Power is its own policy.
Recently a fire fight has broken out in the Democratic Party and the Progressive movement over Paul Krugman’s comment that Barak Obama’s support is beginning to look like a personality cult. It has always been a personality cult. I wrote that back in 2006 – that Obama’s support was a budding personality cult. That’s what was always ticket to the race, that he not only had unlimited self-love, but he allowed other people to bask in it.
We are now on the other side of that arc. Obama has successfully established a personality cult, and he is poised to take the democratic nomination, precisely because the ground has shifted under Hillary. The movement to let the “voters” decide the nomination is a chimera. The voters didn’t decide the structure of selecting delegates in the first place. Caucuses are undemocratic. Deals were cut.
At various times, if there had been a mythical national primary, Hillary would have won. But there was no such primary, and now, after the undemocratic process, she would probably lose such a primary. What’s created this firestorm however is something very simple: Hillary Clinton loathing. And people will hear nothing that is not aimed at toppling her. I am not shedding any tears for Her Royal Clintoness, because she lived by the Revolution, and she is dying by it.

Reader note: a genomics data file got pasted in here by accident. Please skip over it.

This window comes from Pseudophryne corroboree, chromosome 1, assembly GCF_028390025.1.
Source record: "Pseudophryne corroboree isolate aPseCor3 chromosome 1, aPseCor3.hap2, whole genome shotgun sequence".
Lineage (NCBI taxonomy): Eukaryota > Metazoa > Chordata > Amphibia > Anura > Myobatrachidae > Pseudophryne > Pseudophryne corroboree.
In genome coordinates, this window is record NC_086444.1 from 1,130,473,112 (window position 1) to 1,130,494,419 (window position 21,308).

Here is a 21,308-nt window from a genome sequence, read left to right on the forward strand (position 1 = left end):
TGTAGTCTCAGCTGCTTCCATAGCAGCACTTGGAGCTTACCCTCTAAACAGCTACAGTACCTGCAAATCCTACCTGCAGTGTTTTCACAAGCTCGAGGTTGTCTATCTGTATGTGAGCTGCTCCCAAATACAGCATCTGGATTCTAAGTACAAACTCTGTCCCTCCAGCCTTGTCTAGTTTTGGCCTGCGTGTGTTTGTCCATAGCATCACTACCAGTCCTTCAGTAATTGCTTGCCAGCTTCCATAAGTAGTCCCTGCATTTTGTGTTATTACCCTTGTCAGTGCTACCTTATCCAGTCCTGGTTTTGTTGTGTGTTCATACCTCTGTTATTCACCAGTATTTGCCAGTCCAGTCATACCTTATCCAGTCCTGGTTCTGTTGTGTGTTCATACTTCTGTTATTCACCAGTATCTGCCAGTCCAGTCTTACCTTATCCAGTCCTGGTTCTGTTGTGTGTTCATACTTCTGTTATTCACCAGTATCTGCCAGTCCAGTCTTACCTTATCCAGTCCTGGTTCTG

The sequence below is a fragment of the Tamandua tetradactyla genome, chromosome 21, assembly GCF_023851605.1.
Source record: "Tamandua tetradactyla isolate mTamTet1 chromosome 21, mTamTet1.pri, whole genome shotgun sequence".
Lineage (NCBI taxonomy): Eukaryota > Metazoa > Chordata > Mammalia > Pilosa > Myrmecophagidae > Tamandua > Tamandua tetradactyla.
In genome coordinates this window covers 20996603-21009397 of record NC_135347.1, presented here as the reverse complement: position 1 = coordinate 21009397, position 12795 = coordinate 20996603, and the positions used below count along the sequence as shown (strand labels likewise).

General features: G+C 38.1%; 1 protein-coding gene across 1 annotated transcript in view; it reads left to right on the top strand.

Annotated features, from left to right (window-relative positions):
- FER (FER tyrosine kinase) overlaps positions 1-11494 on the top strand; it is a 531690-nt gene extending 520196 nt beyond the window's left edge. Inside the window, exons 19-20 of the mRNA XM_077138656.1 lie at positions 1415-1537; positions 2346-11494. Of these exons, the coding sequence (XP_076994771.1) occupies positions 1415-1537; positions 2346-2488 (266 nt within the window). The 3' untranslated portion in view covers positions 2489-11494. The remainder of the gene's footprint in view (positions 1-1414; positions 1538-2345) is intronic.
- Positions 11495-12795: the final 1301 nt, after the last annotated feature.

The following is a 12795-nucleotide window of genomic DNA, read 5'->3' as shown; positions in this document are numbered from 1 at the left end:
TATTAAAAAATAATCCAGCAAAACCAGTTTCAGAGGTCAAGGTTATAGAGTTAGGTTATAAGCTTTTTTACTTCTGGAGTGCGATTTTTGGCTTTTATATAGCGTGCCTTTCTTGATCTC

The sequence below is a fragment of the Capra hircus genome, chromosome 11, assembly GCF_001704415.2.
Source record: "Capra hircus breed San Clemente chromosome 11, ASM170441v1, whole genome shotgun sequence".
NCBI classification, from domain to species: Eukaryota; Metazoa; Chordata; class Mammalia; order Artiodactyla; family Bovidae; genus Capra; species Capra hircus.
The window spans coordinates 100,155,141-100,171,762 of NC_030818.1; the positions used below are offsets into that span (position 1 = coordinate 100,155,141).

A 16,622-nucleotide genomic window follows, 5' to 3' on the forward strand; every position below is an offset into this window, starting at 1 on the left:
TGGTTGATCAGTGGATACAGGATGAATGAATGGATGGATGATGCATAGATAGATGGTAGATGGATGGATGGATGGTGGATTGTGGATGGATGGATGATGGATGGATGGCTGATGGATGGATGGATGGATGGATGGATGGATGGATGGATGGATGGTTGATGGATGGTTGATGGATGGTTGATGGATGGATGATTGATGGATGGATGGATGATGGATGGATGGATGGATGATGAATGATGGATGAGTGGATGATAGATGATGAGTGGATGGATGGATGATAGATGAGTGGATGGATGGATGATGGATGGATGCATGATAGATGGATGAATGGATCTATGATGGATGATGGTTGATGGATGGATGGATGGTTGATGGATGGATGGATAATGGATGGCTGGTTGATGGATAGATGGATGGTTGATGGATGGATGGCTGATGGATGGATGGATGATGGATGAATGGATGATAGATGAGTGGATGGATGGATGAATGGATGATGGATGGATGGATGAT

Let me start from the background.
Power is the ability to multiply statements and actions by having others amplify the results. The first priority of power is dynamics of power. Not to maintain power, but the dynamics of power. Like chess, ever power dynamic has its rules, and those rules come before everything, even winning the game. That means that power is its own policy: there is a cone of acceptable actions that build a system of power, that protect the cascade downwards.
In 1991-1994 a Revolution occurred in American politics. That revolution was the final establishment of a representative plutocracy, where each party apparatus was controlled by an individual who controlled the flow of fundraising. The ultimate winners were Bill Clinton and Newt Gingrich. This system was the logical result of a media age. Cults of personality in Democratic nations are not new. Hoover had one, FDR had one. Charles de Gaulle had one.
However it was Reagan who governed by cult of personality in America, and since then to be President was to have a cult of personality to stand by a leader regardless of failings and foibles. In the end impeachment of Bill Clinton was about destroying his cult of personality, more than even his Presidency. Gore grew a cult of personality. Kerry never could generate one. Edwards failed to generate one. Clark grew one and lost it. Dean grew one, but not far enough.
To be in media politics is to be a cult figure.
The Cult of Obama and the Cult of Clinton